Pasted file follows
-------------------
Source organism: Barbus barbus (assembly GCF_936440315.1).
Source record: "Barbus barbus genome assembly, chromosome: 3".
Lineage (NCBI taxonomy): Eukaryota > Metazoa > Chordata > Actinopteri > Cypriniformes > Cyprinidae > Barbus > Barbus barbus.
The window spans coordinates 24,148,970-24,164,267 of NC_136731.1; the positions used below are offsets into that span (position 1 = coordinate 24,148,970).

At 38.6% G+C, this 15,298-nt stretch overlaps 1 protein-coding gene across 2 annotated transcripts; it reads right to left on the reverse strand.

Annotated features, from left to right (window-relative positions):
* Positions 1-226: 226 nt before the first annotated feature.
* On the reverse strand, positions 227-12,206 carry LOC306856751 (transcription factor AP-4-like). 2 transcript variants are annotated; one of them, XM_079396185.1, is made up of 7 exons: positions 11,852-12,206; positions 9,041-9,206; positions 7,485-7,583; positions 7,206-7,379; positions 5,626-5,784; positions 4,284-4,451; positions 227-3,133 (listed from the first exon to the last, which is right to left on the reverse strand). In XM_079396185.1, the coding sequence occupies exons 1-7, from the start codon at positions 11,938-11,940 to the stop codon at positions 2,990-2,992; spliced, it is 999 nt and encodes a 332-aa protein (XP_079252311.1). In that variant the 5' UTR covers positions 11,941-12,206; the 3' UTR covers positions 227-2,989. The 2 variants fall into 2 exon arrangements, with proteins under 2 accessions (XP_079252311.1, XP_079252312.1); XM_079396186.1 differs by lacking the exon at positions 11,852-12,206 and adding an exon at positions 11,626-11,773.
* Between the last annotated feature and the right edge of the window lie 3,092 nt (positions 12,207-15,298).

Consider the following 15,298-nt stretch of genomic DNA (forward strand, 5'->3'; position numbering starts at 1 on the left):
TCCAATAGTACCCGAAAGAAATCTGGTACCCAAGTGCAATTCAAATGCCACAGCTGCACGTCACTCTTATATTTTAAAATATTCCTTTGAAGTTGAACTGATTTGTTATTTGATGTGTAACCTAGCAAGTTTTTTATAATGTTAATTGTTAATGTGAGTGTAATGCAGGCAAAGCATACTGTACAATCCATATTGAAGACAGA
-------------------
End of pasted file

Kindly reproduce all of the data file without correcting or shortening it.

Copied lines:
Source organism: Barbus barbus (assembly GCF_936440315.1).
Source record: "Barbus barbus genome assembly, chromosome: 3".
Lineage (NCBI taxonomy): Eukaryota > Metazoa > Chordata > Actinopteri > Cypriniformes > Cyprinidae > Barbus > Barbus barbus.
The window spans coordinates 24,148,970-24,164,267 of NC_136731.1; the positions used below are offsets into that span (position 1 = coordinate 24,148,970).

At 38.6% G+C, this 15,298-nt stretch overlaps 1 protein-coding gene across 2 annotated transcripts; it reads right to left on the reverse strand.

Annotated features, from left to right (window-relative positions):
* Positions 1-226: 226 nt before the first annotated feature.
* On the reverse strand, positions 227-12,206 carry LOC306856751 (transcription factor AP-4-like). 2 transcript variants are annotated; one of them, XM_079396185.1, is made up of 7 exons: positions 11,852-12,206; positions 9,041-9,206; positions 7,485-7,583; positions 7,206-7,379; positions 5,626-5,784; positions 4,284-4,451; positions 227-3,133 (listed from the first exon to the last, which is right to left on the reverse strand). In XM_079396185.1, the coding sequence occupies exons 1-7, from the start codon at positions 11,938-11,940 to the stop codon at positions 2,990-2,992; spliced, it is 999 nt and encodes a 332-aa protein (XP_079252311.1). In that variant the 5' UTR covers positions 11,941-12,206; the 3' UTR covers positions 227-2,989. The 2 variants fall into 2 exon arrangements, with proteins under 2 accessions (XP_079252311.1, XP_079252312.1); XM_079396186.1 differs by lacking the exon at positions 11,852-12,206 and adding an exon at positions 11,626-11,773.
* Between the last annotated feature and the right edge of the window lie 3,092 nt (positions 12,207-15,298).

Consider the following 15,298-nt stretch of genomic DNA (forward strand, 5'->3'; position numbering starts at 1 on the left):
TCCAATAGTACCCGAAAGAAATCTGGTACCCAAGTGCAATTCAAATGCCACAGCTGCACGTCACTCTTATATTTTAAAATATTCCTTTGAAGTTGAACTGATTTGTTATTTGATGTGTAACCTAGCAAGTTTTTTATAATGTTAATTGTTAATGTGAGTGTAATGCAGGCAAAGCATACTGTACAATCCATATTGAAGACAGA